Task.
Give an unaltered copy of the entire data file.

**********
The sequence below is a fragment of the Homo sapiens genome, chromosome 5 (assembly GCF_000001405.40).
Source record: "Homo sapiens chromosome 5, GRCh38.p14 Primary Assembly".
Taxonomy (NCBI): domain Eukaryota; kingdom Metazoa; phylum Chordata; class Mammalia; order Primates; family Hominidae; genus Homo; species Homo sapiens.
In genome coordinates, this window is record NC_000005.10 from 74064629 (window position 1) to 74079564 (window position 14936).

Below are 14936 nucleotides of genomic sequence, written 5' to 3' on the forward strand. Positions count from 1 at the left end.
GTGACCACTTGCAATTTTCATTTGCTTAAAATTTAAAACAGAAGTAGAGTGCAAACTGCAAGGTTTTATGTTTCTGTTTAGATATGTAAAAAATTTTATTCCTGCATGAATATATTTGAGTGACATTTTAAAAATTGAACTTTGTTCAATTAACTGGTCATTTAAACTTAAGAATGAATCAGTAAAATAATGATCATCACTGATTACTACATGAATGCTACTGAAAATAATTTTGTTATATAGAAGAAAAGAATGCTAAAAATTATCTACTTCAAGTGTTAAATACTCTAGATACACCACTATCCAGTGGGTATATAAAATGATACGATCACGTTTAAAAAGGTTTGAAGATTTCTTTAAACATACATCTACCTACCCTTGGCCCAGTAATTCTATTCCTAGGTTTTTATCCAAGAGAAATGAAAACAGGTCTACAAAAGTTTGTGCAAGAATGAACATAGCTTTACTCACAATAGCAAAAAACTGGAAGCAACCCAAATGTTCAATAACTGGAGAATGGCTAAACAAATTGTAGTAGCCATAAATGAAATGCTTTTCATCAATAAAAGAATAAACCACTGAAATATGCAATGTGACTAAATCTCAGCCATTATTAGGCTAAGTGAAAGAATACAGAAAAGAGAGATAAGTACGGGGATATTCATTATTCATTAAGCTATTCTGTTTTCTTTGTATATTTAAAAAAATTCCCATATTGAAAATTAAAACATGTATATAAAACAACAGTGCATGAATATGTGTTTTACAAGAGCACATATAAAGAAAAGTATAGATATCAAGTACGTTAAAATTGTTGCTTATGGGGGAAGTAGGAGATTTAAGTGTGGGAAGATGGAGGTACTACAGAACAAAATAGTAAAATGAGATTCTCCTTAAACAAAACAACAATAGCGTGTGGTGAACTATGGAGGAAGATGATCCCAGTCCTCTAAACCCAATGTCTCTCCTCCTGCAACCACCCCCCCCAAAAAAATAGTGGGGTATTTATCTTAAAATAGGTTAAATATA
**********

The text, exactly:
The sequence below is a fragment of the Homo sapiens genome, chromosome 5 (assembly GCF_000001405.40).
Source record: "Homo sapiens chromosome 5, GRCh38.p14 Primary Assembly".
Taxonomy (NCBI): domain Eukaryota; kingdom Metazoa; phylum Chordata; class Mammalia; order Primates; family Hominidae; genus Homo; species Homo sapiens.
In genome coordinates, this window is record NC_000005.10 from 74064629 (window position 1) to 74079564 (window position 14936).

Below are 14936 nucleotides of genomic sequence, written 5' to 3' on the forward strand. Positions count from 1 at the left end.
GTGACCACTTGCAATTTTCATTTGCTTAAAATTTAAAACAGAAGTAGAGTGCAAACTGCAAGGTTTTATGTTTCTGTTTAGATATGTAAAAAATTTTATTCCTGCATGAATATATTTGAGTGACATTTTAAAAATTGAACTTTGTTCAATTAACTGGTCATTTAAACTTAAGAATGAATCAGTAAAATAATGATCATCACTGATTACTACATGAATGCTACTGAAAATAATTTTGTTATATAGAAGAAAAGAATGCTAAAAATTATCTACTTCAAGTGTTAAATACTCTAGATACACCACTATCCAGTGGGTATATAAAATGATACGATCACGTTTAAAAAGGTTTGAAGATTTCTTTAAACATACATCTACCTACCCTTGGCCCAGTAATTCTATTCCTAGGTTTTTATCCAAGAGAAATGAAAACAGGTCTACAAAAGTTTGTGCAAGAATGAACATAGCTTTACTCACAATAGCAAAAAACTGGAAGCAACCCAAATGTTCAATAACTGGAGAATGGCTAAACAAATTGTAGTAGCCATAAATGAAATGCTTTTCATCAATAAAAGAATAAACCACTGAAATATGCAATGTGACTAAATCTCAGCCATTATTAGGCTAAGTGAAAGAATACAGAAAAGAGAGATAAGTACGGGGATATTCATTATTCATTAAGCTATTCTGTTTTCTTTGTATATTTAAAAAAATTCCCATATTGAAAATTAAAACATGTATATAAAACAACAGTGCATGAATATGTGTTTTACAAGAGCACATATAAAGAAAAGTATAGATATCAAGTACGTTAAAATTGTTGCTTATGGGGGAAGTAGGAGATTTAAGTGTGGGAAGATGGAGGTACTACAGAACAAAATAGTAAAATGAGATTCTCCTTAAACAAAACAACAATAGCGTGTGGTGAACTATGGAGGAAGATGATCCCAGTCCTCTAAACCCAATGTCTCTCCTCCTGCAACCACCCCCCCCAAAAAAATAGTGGGGTATTTATCTTAAAATAGGTTAAATATA